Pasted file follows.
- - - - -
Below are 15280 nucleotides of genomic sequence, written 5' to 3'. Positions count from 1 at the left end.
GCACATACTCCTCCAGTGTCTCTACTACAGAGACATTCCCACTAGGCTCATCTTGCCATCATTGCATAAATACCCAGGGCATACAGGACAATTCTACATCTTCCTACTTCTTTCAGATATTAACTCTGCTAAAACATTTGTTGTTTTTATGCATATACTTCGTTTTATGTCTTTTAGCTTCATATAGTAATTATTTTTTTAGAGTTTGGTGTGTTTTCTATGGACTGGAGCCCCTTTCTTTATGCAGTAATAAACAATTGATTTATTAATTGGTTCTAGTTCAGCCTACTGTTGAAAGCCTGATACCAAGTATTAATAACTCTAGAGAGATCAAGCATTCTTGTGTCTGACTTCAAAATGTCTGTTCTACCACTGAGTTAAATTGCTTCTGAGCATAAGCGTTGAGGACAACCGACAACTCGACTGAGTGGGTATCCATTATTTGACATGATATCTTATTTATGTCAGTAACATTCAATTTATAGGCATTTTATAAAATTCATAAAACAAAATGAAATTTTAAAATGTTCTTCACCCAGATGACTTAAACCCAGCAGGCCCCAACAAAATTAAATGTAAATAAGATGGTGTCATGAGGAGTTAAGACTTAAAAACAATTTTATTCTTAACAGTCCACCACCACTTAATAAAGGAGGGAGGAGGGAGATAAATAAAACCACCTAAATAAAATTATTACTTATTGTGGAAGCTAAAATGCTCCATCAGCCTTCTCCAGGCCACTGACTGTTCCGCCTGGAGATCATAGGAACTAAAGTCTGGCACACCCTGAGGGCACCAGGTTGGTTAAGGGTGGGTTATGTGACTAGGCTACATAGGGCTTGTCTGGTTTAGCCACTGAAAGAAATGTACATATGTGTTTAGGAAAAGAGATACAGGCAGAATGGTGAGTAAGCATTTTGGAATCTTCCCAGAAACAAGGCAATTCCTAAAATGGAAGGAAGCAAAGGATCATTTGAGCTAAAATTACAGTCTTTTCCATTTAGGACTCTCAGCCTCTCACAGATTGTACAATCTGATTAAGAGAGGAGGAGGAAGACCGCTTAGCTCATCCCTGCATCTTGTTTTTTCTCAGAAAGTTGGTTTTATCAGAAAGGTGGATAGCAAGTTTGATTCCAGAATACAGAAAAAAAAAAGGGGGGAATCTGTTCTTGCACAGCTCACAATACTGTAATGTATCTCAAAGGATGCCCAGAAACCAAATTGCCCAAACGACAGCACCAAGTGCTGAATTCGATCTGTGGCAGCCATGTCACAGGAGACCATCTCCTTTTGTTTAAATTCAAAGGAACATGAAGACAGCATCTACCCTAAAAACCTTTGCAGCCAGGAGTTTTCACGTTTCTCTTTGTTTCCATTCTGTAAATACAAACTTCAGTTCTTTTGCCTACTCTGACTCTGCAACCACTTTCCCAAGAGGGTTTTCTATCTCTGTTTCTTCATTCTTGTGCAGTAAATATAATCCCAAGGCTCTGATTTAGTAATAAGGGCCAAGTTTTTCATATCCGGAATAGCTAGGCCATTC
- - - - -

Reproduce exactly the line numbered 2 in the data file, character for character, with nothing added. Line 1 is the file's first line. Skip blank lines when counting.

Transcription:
GCACATACTCCTCCAGTGTCTCTACTACAGAGACATTCCCACTAGGCTCATCTTGCCATCATTGCATAAATACCCAGGGCATACAGGACAATTCTACATCTTCCTACTTCTTTCAGATATTAACTCTGCTAAAACATTTGTTGTTTTTATGCATATACTTCGTTTTATGTCTTTTAGCTTCATATAGTAATTATTTTTTTAGAGTTTGGTGTGTTTTCTATGGACTGGAGCCCCTTTCTTTATGCAGTAATAAACAATTGATTTATTAATTGGTTCTAGTTCAGCCTACTGTTGAAAGCCTGATACCAAGTATTAATAACTCTAGAGAGATCAAGCATTCTTGTGTCTGACTTCAAAATGTCTGTTCTACCACTGAGTTAAATTGCTTCTGAGCATAAGCGTTGAGGACAACCGACAACTCGACTGAGTGGGTATCCATTATTTGACATGATATCTTATTTATGTCAGTAACATTCAATTTATAGGCATTTTATAAAATTCATAAAACAAAATGAAATTTTAAAATGTTCTTCACCCAGATGACTTAAACCCAGCAGGCCCCAACAAAATTAAATGTAAATAAGATGGTGTCATGAGGAGTTAAGACTTAAAAACAATTTTATTCTTAACAGTCCACCACCACTTAATAAAGGAGGGAGGAGGGAGATAAATAAAACCACCTAAATAAAATTATTACTTATTGTGGAAGCTAAAATGCTCCATCAGCCTTCTCCAGGCCACTGACTGTTCCGCCTGGAGATCATAGGAACTAAAGTCTGGCACACCCTGAGGGCACCAGGTTGGTTAAGGGTGGGTTATGTGACTAGGCTACATAGGGCTTGTCTGGTTTAGCCACTGAAAGAAATGTACATATGTGTTTAGGAAAAGAGATACAGGCAGAATGGTGAGTAAGCATTTTGGAATCTTCCCAGAAACAAGGCAATTCCTAAAATGGAAGGAAGCAAAGGATCATTTGAGCTAAAATTACAGTCTTTTCCATTTAGGACTCTCAGCCTCTCACAGATTGTACAATCTGATTAAGAGAGGAGGAGGAAGACCGCTTAGCTCATCCCTGCATCTTGTTTTTTCTCAGAAAGTTGGTTTTATCAGAAAGGTGGATAGCAAGTTTGATTCCAGAATACAGAAAAAAAAAAGGGGGGAATCTGTTCTTGCACAGCTCACAATACTGTAATGTATCTCAAAGGATGCCCAGAAACCAAATTGCCCAAACGACAGCACCAAGTGCTGAATTCGATCTGTGGCAGCCATGTCACAGGAGACCATCTCCTTTTGTTTAAATTCAAAGGAACATGAAGACAGCATCTACCCTAAAAACCTTTGCAGCCAGGAGTTTTCACGTTTCTCTTTGTTTCCATTCTGTAAATACAAACTTCAGTTCTTTTGCCTACTCTGACTCTGCAACCACTTTCCCAAGAGGGTTTTCTATCTCTGTTTCTTCATTCTTGTGCAGTAAATATAATCCCAAGGCTCTGATTTAGTAATAAGGGCCAAGTTTTTCATATCCGGAATAGCTAGGCCATTC